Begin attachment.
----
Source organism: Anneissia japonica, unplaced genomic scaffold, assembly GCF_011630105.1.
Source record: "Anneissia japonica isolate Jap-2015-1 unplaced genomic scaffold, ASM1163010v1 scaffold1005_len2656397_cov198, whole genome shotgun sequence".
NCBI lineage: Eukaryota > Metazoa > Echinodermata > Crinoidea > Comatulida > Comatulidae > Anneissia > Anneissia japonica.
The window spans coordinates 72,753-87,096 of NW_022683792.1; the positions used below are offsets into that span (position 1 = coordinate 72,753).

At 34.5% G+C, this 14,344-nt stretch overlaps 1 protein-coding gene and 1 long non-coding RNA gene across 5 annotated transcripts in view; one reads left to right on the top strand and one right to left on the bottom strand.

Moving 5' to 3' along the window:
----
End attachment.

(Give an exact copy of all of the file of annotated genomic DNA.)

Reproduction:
Source organism: Anneissia japonica, unplaced genomic scaffold, assembly GCF_011630105.1.
Source record: "Anneissia japonica isolate Jap-2015-1 unplaced genomic scaffold, ASM1163010v1 scaffold1005_len2656397_cov198, whole genome shotgun sequence".
NCBI lineage: Eukaryota > Metazoa > Echinodermata > Crinoidea > Comatulida > Comatulidae > Anneissia > Anneissia japonica.
The window spans coordinates 72,753-87,096 of NW_022683792.1; the positions used below are offsets into that span (position 1 = coordinate 72,753).

At 34.5% G+C, this 14,344-nt stretch overlaps 1 protein-coding gene and 1 long non-coding RNA gene across 5 annotated transcripts in view; one reads left to right on the top strand and one right to left on the bottom strand.

Moving 5' to 3' along the window: